All About Content Based Image Retrieval

P.L. has a great summary of a Slashdot post concerning content based image retrieval (CBIR) and research from Penn St. University.

?CBIR? is the handy acronym for Content based image retrieval. Basically, it means instead of entering text to find images, you provide or click on an existing image to find related ones. This ought to be much more intuitive for certain tasks.

A CBIR research project of Penn State University has now been applied to an aviation images database, Slashdot reports. Click on ?Show me photos?, and then click on ?View similar photos? to get an idea of how well this works. This is not necessary related to actual image recognition (analyzing a picture to find out it contains, say, an elephant), but can be implemented using much more brute force pixel-by-pixel image comparison with some added mirror and scaling fuzzyness.

I was hoping to share another CBIR demo caled Image-Seek from LTU Technologies. It allowed you to search and find similar photos from a collection of Corbis images. However, according to the LTU site it’s “temporarily unavailable.” Oh well, you can still read about it.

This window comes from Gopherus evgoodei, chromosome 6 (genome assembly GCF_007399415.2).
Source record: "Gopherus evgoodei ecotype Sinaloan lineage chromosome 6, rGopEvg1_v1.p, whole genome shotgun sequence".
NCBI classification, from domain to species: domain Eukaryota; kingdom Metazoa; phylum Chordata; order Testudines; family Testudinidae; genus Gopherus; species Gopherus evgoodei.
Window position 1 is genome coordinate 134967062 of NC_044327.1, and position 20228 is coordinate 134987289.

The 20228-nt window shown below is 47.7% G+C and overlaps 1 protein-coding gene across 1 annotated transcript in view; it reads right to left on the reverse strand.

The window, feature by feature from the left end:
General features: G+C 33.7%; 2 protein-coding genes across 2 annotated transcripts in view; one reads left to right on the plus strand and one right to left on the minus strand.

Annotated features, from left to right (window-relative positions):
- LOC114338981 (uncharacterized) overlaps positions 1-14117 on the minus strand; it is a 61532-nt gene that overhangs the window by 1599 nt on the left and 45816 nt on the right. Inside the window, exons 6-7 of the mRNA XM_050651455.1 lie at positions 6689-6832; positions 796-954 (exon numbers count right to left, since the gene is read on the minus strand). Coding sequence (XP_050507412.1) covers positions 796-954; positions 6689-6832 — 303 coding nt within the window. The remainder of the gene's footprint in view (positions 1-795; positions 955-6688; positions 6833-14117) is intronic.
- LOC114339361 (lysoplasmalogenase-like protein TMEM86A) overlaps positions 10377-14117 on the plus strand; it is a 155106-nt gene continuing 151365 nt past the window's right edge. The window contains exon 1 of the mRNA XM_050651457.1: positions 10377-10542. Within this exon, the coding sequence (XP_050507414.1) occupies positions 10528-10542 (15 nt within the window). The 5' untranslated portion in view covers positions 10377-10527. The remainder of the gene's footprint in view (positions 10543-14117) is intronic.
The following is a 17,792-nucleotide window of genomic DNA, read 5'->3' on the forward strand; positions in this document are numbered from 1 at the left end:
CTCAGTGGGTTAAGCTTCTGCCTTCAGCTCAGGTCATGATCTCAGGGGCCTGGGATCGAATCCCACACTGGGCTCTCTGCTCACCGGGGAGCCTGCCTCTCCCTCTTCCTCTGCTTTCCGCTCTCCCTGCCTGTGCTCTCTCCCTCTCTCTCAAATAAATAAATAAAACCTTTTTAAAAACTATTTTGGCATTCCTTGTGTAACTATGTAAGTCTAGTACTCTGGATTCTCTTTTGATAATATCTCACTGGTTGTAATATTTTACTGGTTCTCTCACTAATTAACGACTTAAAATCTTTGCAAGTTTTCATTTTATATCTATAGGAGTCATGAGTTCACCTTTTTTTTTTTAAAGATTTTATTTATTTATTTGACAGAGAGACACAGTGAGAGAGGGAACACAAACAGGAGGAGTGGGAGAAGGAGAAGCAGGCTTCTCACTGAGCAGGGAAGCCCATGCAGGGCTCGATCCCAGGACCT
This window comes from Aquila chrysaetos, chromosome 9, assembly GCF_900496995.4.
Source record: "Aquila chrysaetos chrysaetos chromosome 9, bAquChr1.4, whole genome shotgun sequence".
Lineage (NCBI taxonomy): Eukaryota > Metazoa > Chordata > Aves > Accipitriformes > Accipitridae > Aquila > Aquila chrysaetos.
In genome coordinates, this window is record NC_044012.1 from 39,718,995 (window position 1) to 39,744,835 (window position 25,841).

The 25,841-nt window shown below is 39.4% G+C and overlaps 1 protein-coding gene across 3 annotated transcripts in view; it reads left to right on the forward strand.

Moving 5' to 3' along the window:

Nevertheless, LTU Technolgies (the company was recently acquired) web site offers lots of interesting reading about content based image search.

Also, LTU presentations from the 2003 and 2004 Search Engine Meeting provide excellent intros to CBIR:

+ Organising personal pictures with content analysis technology
From the 2004 meeting. PDF file.

+ Finding the Right Image in the Corbis Collection
From the 2003 meeting. PDF file.

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